One of the most common types of airplanes in use today is the jet, which has largely replaced traditional aircraft powered by propellers. Although propeller planes still see some flying action, jets dominate commercial and private air travel due to their greater speed, ability to fly at higher altitudes and mechanical reliability.
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The key difference between jets and propeller planes is that jets produce thrust through the discharge of gas instead of powering a drive shaft linked to a propeller. This allows jets to fly faster and at higher altitudes.
Jets versus Planes
Jet aircraft have several distinct advantages over traditional propeller planes. The largest of these advantages is that jets can travel much faster than propeller planes, up to and beyond the speed of sound.
Jets can also travel at higher altitudes due to the specific needs of their propulsion systems. Propellers require dense air to engage the spinning blades, whereas jets employ turbochargers to compress even the thin air that exists in the stratosphere until it is suitable for combustion in the jet engine. Flying higher allows planes to avoid turbulence that occurs at lower altitudes and also increases the number of aircraft in the skies since they can operate at different altitudes.
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Jets can also use their greater power to propel larger aircraft, including the class of oversized jumbo jets. This advantage makes jet engines suitable for cargo and military aircraft where heavy payloads are routine.
Development of Jet Planes
Jet-powered aircraft have existed as experimental models or designs on paper since the earliest days of aviation. British and German engineers turned more attention to the development of jet aircraft following World War I, when aviation had proven so vital.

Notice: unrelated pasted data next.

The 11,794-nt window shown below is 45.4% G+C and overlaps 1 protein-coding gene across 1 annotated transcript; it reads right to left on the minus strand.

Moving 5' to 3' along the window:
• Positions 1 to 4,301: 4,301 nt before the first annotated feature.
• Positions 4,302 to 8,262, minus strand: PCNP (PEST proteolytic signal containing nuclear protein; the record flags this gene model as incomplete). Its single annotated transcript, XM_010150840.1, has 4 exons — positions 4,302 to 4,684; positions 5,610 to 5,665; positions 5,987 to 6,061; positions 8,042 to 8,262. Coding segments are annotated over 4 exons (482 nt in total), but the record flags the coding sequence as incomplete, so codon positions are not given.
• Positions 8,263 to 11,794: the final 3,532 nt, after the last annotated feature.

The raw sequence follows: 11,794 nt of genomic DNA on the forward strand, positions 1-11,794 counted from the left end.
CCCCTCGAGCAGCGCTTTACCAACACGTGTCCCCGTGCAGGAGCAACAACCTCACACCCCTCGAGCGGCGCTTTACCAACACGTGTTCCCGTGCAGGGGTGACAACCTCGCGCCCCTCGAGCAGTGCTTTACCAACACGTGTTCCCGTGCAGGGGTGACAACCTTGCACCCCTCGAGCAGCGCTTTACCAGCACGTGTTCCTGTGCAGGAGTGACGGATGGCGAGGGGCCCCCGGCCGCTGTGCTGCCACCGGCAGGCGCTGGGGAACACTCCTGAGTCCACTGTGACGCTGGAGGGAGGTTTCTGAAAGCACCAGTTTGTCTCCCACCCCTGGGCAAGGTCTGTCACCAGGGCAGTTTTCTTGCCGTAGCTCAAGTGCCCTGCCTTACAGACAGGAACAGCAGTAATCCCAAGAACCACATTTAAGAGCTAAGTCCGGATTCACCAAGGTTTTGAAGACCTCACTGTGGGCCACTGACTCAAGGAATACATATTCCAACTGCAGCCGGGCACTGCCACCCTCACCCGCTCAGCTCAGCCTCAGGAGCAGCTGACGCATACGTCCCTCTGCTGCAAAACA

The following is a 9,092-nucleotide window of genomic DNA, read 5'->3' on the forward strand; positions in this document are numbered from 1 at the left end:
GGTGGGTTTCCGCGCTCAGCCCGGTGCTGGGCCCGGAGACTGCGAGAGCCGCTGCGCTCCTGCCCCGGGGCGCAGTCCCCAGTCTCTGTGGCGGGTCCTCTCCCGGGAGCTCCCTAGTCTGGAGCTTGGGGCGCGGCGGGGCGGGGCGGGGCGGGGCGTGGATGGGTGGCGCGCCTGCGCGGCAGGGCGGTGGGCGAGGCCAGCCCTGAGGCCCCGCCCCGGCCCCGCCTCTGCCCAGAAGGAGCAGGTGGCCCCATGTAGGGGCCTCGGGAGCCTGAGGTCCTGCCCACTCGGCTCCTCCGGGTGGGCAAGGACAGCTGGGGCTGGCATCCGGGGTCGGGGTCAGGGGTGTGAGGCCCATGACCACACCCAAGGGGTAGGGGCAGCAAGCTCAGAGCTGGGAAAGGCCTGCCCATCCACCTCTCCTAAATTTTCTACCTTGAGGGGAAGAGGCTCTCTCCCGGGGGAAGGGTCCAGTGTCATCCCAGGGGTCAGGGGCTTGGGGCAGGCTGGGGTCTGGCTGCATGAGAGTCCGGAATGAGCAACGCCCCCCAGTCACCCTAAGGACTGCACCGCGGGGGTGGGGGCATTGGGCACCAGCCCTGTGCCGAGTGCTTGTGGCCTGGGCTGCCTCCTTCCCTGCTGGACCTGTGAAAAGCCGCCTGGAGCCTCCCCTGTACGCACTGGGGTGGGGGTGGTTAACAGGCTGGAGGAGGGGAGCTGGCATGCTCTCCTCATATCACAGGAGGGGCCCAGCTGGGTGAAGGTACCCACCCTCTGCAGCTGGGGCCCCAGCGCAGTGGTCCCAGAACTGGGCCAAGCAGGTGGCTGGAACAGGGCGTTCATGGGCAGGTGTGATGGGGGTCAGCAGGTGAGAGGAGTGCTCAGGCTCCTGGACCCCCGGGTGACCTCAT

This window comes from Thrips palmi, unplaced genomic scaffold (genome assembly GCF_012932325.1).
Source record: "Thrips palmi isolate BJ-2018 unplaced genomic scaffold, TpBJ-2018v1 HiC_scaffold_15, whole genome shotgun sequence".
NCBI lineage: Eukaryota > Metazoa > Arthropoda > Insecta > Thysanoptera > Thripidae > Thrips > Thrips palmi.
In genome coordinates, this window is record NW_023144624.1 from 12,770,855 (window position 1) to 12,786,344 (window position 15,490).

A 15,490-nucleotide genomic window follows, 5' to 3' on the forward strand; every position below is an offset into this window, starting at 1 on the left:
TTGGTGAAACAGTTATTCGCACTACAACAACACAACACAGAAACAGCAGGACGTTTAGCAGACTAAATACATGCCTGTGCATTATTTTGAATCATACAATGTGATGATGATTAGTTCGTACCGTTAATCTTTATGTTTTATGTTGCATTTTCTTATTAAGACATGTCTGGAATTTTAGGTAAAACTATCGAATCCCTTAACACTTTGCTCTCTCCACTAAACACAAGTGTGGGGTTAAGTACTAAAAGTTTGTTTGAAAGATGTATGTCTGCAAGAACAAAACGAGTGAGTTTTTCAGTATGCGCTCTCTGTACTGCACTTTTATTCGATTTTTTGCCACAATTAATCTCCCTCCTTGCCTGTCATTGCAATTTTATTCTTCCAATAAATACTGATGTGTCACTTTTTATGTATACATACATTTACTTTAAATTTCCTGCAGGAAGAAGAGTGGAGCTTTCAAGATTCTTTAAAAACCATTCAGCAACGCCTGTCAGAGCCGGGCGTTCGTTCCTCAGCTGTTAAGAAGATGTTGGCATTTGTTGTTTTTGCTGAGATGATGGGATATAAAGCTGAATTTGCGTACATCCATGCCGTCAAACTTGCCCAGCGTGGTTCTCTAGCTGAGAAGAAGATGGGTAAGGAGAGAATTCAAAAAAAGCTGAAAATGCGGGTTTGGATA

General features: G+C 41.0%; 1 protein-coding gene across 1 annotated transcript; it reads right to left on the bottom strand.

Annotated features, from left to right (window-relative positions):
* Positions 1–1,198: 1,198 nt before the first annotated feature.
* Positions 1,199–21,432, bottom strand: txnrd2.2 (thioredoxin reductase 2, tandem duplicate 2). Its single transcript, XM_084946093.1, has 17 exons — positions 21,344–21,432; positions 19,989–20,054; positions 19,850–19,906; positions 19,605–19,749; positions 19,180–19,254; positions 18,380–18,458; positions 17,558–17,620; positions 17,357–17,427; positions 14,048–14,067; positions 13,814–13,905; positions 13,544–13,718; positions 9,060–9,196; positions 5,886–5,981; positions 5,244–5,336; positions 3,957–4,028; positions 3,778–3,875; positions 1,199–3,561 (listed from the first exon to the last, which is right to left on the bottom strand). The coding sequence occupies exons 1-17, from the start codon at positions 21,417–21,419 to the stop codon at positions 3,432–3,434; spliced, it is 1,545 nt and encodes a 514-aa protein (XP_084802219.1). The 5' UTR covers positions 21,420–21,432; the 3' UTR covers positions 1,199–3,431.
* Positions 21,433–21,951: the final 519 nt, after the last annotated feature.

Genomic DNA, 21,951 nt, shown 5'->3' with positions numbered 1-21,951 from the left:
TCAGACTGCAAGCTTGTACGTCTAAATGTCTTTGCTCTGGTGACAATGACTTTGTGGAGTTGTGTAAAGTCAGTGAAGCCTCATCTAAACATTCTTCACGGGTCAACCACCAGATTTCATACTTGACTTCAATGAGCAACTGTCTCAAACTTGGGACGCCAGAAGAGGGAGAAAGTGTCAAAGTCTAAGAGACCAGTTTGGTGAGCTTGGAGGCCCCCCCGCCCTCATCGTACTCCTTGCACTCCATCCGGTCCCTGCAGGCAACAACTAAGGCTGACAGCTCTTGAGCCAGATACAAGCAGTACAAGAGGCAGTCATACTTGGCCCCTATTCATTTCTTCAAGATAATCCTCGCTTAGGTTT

The onset of the second World War galvanized these efforts. The first practical plane fully powered by jet engines was the German Heinkel He 178 in 1939. Meanwhile, the first Italian-designed jet, the Campini N.1, took its first flight in 1940, and the British Gloster E.28/39 took test runs in 1941. The United States entered the jet race with its Bell XP-59 in 1942.
Jet planes were too late to prove effective in World War II, where propeller planes still dominated, but jets were important to the Korean War and all wars thereafter. Commercial jet service began in the early 1950s, and today jets dominate the majority of medium- and long-distance flights around the world.
Despite the popularity of jet planes, propeller planes still serve important roles. Most major airlines use propeller planes for short regional flights since they are less expensive to maintain and operate. Declining revenues during challenging economic times prompted cancellation of jet service to many smaller airports, and in some cases, propeller plane service filled the gap.
This, however, represents a challenge to airlines who must combat a negative public view of propeller planes. Passengers complain about the turbulence and noise of propeller planes as well as the perceived lack of safety and slower speed of travel. Still, their small size and lower fuel consumption make propeller planes a vital part of operations for airlines struggling to lower their costs while maintaining a broad service network.
General Airplane History
While efforts toward powered flight date back to the earliest inventors, the first successful flight of a fixed-wing aircraft is the famous one piloted by the Wright brothers in 1903. Their plane, known as the Wright Flyer I, was made of wood and used a gasoline engine to spin a pair of wooden propellers. Over the next several years, the Wright brothers continued to refine the design that would provide the basis for aircraft over the coming decades.
World War I provided a major incentive for the design and construction of better airplanes. Planes originally functioned as surveying equipment for ascertaining enemy positions. This led to aerial bombardment with heavy objects and hand grenades and prompted the mounting of guns to planes for defense. Following the war, the world saw the beginning of the civilian aviation industry, promoted by hero pilots like Charles Lindbergh in the 1920s.